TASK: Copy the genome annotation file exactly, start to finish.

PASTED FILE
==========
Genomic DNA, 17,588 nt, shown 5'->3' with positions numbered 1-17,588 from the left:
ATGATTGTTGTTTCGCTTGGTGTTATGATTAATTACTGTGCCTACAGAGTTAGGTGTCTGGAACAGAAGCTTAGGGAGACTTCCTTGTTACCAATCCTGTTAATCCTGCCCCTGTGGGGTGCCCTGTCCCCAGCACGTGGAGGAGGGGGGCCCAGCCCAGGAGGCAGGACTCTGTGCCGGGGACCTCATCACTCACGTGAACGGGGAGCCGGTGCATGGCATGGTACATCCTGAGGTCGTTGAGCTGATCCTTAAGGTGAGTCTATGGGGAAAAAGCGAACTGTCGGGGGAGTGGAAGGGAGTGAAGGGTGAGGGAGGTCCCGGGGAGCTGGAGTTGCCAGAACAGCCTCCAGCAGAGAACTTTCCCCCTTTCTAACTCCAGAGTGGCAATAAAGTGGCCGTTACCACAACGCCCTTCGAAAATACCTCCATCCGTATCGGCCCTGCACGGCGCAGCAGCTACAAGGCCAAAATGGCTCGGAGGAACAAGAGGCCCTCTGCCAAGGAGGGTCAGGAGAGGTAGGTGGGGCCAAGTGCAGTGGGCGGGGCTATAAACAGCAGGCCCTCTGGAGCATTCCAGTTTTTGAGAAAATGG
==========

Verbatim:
Genomic DNA, 17,588 nt, shown 5'->3' with positions numbered 1-17,588 from the left:
ATGATTGTTGTTTCGCTTGGTGTTATGATTAATTACTGTGCCTACAGAGTTAGGTGTCTGGAACAGAAGCTTAGGGAGACTTCCTTGTTACCAATCCTGTTAATCCTGCCCCTGTGGGGTGCCCTGTCCCCAGCACGTGGAGGAGGGGGGCCCAGCCCAGGAGGCAGGACTCTGTGCCGGGGACCTCATCACTCACGTGAACGGGGAGCCGGTGCATGGCATGGTACATCCTGAGGTCGTTGAGCTGATCCTTAAGGTGAGTCTATGGGGAAAAAGCGAACTGTCGGGGGAGTGGAAGGGAGTGAAGGGTGAGGGAGGTCCCGGGGAGCTGGAGTTGCCAGAACAGCCTCCAGCAGAGAACTTTCCCCCTTTCTAACTCCAGAGTGGCAATAAAGTGGCCGTTACCACAACGCCCTTCGAAAATACCTCCATCCGTATCGGCCCTGCACGGCGCAGCAGCTACAAGGCCAAAATGGCTCGGAGGAACAAGAGGCCCTCTGCCAAGGAGGGTCAGGAGAGGTAGGTGGGGCCAAGTGCAGTGGGCGGGGCTATAAACAGCAGGCCCTCTGGAGCATTCCAGTTTTTGAGAAAATGG